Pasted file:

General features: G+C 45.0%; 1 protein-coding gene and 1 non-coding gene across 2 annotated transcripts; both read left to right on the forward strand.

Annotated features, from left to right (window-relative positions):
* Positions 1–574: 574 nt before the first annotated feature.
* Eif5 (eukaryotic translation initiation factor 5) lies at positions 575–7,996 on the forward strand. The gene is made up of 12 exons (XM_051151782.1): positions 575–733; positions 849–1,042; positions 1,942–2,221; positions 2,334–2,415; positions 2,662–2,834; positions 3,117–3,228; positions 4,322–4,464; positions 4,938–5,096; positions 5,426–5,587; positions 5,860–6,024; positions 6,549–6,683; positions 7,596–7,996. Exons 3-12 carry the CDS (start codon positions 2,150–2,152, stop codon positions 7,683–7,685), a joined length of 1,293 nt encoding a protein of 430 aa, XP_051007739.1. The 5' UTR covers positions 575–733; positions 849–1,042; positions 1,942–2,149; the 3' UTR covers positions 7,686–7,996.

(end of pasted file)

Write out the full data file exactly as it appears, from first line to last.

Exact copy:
General features: G+C 45.0%; 1 protein-coding gene and 1 non-coding gene across 2 annotated transcripts; both read left to right on the forward strand.

Annotated features, from left to right (window-relative positions):
* Positions 1–574: 574 nt before the first annotated feature.
* Eif5 (eukaryotic translation initiation factor 5) lies at positions 575–7,996 on the forward strand. The gene is made up of 12 exons (XM_051151782.1): positions 575–733; positions 849–1,042; positions 1,942–2,221; positions 2,334–2,415; positions 2,662–2,834; positions 3,117–3,228; positions 4,322–4,464; positions 4,938–5,096; positions 5,426–5,587; positions 5,860–6,024; positions 6,549–6,683; positions 7,596–7,996. Exons 3-12 carry the CDS (start codon positions 2,150–2,152, stop codon positions 7,683–7,685), a joined length of 1,293 nt encoding a protein of 430 aa, XP_051007739.1. The 5' UTR covers positions 575–733; positions 849–1,042; positions 1,942–2,149; the 3' UTR covers positions 7,686–7,996.